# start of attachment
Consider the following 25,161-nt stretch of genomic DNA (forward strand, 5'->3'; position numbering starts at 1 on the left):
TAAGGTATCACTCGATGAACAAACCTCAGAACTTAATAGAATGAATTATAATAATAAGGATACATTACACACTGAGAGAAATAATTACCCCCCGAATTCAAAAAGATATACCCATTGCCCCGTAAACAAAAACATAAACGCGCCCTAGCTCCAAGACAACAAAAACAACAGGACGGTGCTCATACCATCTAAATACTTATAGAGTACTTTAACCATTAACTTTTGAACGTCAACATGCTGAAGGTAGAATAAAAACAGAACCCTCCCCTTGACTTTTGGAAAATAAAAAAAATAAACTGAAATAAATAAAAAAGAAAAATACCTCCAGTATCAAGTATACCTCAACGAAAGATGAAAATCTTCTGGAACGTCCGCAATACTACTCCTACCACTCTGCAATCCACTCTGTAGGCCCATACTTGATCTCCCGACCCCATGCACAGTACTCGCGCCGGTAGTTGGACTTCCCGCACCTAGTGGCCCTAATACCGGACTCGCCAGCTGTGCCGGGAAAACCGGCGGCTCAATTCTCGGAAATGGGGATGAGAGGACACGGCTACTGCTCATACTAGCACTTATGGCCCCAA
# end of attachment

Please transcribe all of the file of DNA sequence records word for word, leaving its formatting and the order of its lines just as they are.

Consider the following 25,161-nt stretch of genomic DNA (forward strand, 5'->3'; position numbering starts at 1 on the left):
TAAGGTATCACTCGATGAACAAACCTCAGAACTTAATAGAATGAATTATAATAATAAGGATACATTACACACTGAGAGAAATAATTACCCCCCGAATTCAAAAAGATATACCCATTGCCCCGTAAACAAAAACATAAACGCGCCCTAGCTCCAAGACAACAAAAACAACAGGACGGTGCTCATACCATCTAAATACTTATAGAGTACTTTAACCATTAACTTTTGAACGTCAACATGCTGAAGGTAGAATAAAAACAGAACCCTCCCCTTGACTTTTGGAAAATAAAAAAAATAAACTGAAATAAATAAAAAAGAAAAATACCTCCAGTATCAAGTATACCTCAACGAAAGATGAAAATCTTCTGGAACGTCCGCAATACTACTCCTACCACTCTGCAATCCACTCTGTAGGCCCATACTTGATCTCCCGACCCCATGCACAGTACTCGCGCCGGTAGTTGGACTTCCCGCACCTAGTGGCCCTAATACCGGACTCGCCAGCTGTGCCGGGAAAACCGGCGGCTCAATTCTCGGAAATGGGGATGAGAGGACACGGCTACTGCTCATACTAGCACTTATGGCCCCAA